Bible Study 101 Part 1: Text without Context is a Pretext

“I’m not a Bible scholar.”  How often have we heard others say this or perhaps say this ourselves?  In a very real sense, it’s a defensive statement that effectively undermines both the purpose and application of scripture.  God does not save us to be “Bible scholars” but does expect us to know, study, and apply His Word (2 Timothy 2:14-19). I feel compelled to address the basics of Bible study in order to remind us that it’s easier than we think.
Theologian Dr. Donald A. Carson attributes his father saying “A text without a context is a pretext for a proof text.”  In other words, our failure or unwillingness to understand who, what, when, where, how and why can lead to our pretext or preconceived and erroneous assumptions.  This is true of Bible study as well. So how do we prevent pretext? We can begin by considering the three “L’s” of the Bible: life, literature, and language.
First, the Bible speaks life.  In 2 Timothy 3:16-17, Paul says “All Scripture is inspired by God and profitable for teaching, for reproof, for correction, for training in righteousness; so that the man of God may be adequate, equipped for every good work” (NASB).  The verb “inspired” comes from Greek word theopneustos meaning God-breathed. 1  In other words, God created and sustains the life-altering and eternal truths of scripture which offer life or death; hope or despair to those who read it.
Next, the Bible speaks literature.  Please don’t misunderstand:  I’m not delegitimizing its sacredness or divine inspiration.  I’m arguing it contains aspects we readily associate with “literature.”  In the broadest sense, the Bible reveals the tapestry of sin and redemption that weaves throughout the story of eternity.  It’s also literature because it contains literary elements such as conflicts that capture the struggles and successes of how people view themselves, others, and God.  Consider the drama surrounding Esther disregarding her personal safety by defiantly approaching the king (Esther 4:16), Paul’s confessions about his struggles with the sin nature (Romans 7:21-23), or the battle between Christians and the world system (John 17:14-16).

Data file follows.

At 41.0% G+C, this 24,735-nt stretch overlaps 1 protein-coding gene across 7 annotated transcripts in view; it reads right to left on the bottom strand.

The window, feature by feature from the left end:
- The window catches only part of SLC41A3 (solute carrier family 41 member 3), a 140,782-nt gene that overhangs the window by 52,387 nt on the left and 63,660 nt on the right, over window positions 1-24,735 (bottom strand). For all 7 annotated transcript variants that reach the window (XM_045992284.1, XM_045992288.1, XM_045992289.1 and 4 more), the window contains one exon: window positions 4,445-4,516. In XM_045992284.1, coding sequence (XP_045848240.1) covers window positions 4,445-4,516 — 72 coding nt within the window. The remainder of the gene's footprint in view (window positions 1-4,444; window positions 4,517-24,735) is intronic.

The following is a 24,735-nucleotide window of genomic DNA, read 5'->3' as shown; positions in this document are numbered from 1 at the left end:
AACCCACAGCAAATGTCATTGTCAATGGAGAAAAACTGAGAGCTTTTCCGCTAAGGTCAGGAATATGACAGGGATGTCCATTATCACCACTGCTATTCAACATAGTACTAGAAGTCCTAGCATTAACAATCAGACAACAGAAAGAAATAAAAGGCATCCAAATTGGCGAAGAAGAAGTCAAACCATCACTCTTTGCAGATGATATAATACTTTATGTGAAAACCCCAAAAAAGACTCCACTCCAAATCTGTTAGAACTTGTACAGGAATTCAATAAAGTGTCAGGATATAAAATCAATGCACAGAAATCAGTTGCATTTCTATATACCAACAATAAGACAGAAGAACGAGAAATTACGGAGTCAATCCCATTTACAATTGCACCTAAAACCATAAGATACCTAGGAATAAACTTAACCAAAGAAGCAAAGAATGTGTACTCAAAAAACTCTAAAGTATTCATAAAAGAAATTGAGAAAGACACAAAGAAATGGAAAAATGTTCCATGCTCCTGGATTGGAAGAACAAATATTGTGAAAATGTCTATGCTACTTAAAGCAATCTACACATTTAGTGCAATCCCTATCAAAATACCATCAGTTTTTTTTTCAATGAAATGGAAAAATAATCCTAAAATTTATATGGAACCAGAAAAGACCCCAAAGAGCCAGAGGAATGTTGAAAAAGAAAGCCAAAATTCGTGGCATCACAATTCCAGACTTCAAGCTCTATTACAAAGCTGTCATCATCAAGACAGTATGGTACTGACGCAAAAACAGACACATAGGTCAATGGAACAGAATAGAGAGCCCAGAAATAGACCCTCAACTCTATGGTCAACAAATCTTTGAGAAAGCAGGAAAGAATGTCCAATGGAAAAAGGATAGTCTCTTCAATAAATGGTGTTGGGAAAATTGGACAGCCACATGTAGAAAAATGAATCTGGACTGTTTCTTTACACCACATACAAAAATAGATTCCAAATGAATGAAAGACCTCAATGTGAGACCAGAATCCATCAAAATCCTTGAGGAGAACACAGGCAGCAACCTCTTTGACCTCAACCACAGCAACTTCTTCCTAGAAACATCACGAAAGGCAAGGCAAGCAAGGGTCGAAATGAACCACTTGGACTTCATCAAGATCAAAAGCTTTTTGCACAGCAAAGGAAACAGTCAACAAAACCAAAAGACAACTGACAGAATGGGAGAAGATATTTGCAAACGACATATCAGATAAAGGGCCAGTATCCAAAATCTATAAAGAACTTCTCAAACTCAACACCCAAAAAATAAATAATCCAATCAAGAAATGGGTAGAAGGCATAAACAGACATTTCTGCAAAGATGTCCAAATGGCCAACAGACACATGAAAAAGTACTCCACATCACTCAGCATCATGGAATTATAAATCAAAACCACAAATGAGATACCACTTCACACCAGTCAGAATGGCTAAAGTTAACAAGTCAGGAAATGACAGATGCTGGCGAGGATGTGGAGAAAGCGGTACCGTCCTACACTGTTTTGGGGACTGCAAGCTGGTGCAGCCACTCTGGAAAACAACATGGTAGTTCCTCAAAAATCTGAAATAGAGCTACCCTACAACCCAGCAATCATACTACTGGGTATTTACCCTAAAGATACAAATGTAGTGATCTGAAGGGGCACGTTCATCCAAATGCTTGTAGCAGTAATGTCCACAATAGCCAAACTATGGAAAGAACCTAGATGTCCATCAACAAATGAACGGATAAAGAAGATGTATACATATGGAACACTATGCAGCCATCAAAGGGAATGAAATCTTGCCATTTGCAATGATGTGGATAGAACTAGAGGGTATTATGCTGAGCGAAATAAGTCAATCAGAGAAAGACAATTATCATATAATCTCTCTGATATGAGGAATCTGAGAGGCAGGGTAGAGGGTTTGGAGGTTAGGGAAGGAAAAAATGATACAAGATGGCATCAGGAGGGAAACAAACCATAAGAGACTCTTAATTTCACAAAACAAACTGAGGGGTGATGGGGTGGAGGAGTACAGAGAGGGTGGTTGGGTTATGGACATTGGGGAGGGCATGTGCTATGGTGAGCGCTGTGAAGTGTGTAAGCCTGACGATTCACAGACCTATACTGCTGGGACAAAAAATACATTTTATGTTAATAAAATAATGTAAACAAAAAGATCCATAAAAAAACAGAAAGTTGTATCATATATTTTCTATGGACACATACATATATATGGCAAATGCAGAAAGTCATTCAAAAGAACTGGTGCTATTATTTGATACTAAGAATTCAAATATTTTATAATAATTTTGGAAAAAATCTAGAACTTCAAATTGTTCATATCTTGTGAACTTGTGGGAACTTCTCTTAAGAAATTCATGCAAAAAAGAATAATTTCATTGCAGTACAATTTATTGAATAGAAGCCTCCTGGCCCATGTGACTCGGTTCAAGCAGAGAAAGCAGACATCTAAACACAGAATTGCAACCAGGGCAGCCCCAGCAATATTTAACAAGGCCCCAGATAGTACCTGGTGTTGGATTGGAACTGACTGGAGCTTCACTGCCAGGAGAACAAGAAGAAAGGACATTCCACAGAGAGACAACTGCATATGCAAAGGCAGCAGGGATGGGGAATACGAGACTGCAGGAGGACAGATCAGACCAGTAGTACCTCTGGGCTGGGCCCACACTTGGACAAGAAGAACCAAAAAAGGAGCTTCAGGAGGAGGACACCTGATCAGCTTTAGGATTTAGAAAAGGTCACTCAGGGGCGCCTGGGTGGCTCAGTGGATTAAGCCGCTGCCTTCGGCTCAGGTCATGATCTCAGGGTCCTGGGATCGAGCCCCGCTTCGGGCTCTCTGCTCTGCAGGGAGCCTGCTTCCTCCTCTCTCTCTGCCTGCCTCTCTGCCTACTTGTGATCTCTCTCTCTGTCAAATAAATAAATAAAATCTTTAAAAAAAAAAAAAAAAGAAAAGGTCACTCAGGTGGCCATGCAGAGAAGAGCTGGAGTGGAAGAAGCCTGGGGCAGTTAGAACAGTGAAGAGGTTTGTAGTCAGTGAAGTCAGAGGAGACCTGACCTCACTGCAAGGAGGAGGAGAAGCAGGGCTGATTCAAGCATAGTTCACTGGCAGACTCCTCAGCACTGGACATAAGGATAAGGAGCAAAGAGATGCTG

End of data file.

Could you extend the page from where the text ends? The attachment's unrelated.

Lastly, the Bible speaks language.  A sentence is a sentence is a sentence regardless of culture or language.  So while we may argue how the “begats” of the Bible challenge our patience with genealogies, we can’t argue about the absence of subjects, verbs, or dependent clauses.  In addition, we should understand and distinguish between the original languages of scripture in the broadest sense: Hebrew and Arabic (Old Testament) and Greek (New Testament).  For a more detailed explanation about the history of Bible translations, I highly recommend Orrin Root’s  Training for Service Student Book: A Survey of the Bible.


While understanding the life, literature, and language of scripture provides our firm foundation for effective Bible study, it also requires our commitment to an expositional approach.  I’ll say more about this next week.

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